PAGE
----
« PoprzedniaDalej »
Sundays. The Greeks, some centuries later on, concluded from this Canon, that the celebration of the Holy Sacrifice was incompatible with fasting; and we learn from the Controversy they had, in the 9th century, with the Legate Humbert,2 that the Mass of the Presanctified, (which has no other authority to rest on save a Canon of the famous Council in Trullo, held in 1692,) was justified by the Greeks on this absurd plea, that the Communion of the Body and Blood of our Lord broke the Lenten Fast.
The Greeks celebrate this rite in the evening, after Vespers, and the Priest alone communicates, as is done now in the Roman Liturgy on Good Friday. But for many centuries, they have made an exception for the Annunciation; they interrupt the Lenten fast on this Feast, they celebrate Mass, and the Faithful are allowed to receive Holy Communion.
The Canon of the Council of Laodicea was probably never received in the Western Church. If the suspension of the Holy Sacrifice during Lent was ever practised in Rome, it was only on the Thursdays; and even that custom was abandoned in the 8th century, as we learn from Anastasius the Librarian, who tells us that Pope St. Gregory the Second, desiring to complete the Roman Sacramentary, added Masses for the Thursdays of the first five weeks of Lent. It is difficult to assign the reason of this interruption of the Mass on Thursdays in the Roman Church, or of the like custom observed by the Church of Milan on the Fridays of Lent. The explanations we have found in different authors are not satisfactory. As far as Milan is concerned, we are inclined to think, that not satisfied with the mere adoption of the Roman usage of not celebrating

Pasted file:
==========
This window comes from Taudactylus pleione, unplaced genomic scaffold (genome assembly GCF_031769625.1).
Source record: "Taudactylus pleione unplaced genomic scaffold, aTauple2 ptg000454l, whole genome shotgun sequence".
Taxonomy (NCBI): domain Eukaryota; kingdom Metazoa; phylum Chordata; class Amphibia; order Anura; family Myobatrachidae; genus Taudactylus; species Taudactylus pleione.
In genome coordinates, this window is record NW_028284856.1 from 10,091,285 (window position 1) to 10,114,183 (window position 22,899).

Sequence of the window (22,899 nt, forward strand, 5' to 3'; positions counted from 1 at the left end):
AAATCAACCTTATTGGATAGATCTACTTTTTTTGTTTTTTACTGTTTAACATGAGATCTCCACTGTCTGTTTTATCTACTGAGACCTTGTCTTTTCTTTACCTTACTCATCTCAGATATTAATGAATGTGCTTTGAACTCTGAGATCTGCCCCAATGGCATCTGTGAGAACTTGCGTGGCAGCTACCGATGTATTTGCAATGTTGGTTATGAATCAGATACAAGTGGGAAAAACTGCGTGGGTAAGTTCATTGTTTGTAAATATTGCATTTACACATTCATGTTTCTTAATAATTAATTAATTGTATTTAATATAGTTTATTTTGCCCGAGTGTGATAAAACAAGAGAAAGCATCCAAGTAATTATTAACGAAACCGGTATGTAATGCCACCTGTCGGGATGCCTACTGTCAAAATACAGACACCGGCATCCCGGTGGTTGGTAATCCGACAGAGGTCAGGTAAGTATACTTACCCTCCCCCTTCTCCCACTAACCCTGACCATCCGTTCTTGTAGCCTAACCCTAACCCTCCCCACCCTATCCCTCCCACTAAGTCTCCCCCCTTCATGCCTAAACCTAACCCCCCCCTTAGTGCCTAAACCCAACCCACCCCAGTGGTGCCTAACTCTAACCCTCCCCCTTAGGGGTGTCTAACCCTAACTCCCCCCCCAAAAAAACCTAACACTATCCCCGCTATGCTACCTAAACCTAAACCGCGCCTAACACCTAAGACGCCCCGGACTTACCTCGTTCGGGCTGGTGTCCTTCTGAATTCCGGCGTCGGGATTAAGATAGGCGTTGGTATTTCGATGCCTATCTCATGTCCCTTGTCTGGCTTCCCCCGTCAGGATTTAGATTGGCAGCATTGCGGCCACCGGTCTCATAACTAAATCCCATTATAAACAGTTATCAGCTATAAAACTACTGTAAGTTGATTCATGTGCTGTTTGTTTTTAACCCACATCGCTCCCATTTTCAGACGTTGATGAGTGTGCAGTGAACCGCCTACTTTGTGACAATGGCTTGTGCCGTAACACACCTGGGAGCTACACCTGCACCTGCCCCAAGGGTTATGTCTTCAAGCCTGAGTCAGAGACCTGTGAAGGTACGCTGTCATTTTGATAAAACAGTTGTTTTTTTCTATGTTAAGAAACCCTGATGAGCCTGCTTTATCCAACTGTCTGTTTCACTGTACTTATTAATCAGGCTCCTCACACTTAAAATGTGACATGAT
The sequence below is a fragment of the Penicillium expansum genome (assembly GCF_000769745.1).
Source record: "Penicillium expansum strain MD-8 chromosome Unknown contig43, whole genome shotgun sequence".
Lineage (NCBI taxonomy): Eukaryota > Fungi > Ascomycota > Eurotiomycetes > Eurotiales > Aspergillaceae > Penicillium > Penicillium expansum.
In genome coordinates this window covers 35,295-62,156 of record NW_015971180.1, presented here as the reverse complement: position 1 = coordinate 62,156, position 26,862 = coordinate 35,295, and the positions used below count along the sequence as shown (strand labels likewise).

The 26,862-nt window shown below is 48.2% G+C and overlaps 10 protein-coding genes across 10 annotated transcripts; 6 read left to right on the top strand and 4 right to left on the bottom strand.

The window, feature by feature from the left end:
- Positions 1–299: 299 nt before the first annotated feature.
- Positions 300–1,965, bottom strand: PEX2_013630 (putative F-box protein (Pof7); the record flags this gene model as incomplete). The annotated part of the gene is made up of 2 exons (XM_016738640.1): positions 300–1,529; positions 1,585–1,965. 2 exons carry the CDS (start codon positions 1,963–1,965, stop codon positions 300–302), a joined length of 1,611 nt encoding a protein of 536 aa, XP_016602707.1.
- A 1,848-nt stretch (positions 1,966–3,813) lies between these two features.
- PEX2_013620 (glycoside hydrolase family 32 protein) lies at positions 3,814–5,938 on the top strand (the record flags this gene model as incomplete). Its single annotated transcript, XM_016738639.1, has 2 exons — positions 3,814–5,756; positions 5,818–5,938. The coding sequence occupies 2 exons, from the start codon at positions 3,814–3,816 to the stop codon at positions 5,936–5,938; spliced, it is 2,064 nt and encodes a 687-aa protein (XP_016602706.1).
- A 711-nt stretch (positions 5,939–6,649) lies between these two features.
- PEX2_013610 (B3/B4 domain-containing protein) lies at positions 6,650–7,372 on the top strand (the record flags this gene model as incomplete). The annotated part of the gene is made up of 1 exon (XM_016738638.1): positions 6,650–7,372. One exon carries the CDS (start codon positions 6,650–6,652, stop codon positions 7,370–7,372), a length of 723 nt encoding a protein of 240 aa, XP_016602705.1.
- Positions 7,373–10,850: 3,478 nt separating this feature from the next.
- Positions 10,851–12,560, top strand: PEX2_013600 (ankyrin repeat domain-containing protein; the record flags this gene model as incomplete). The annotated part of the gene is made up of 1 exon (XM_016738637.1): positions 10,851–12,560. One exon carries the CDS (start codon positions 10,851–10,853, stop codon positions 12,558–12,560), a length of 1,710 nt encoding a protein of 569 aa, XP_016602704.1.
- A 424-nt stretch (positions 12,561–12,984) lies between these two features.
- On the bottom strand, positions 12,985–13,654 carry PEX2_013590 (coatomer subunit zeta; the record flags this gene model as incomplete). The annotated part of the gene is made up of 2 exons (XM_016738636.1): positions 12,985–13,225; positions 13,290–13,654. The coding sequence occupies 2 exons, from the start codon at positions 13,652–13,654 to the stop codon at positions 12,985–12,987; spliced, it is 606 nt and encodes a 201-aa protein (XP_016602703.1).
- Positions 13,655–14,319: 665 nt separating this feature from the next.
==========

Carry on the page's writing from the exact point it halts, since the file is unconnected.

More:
1 Labbe, Concil., tom. i.
2 Contra Nicetam., tom. iv. 3 Can. 52. Labbe, Concil., tom. vi. 4 Anastas. In Gregorio II.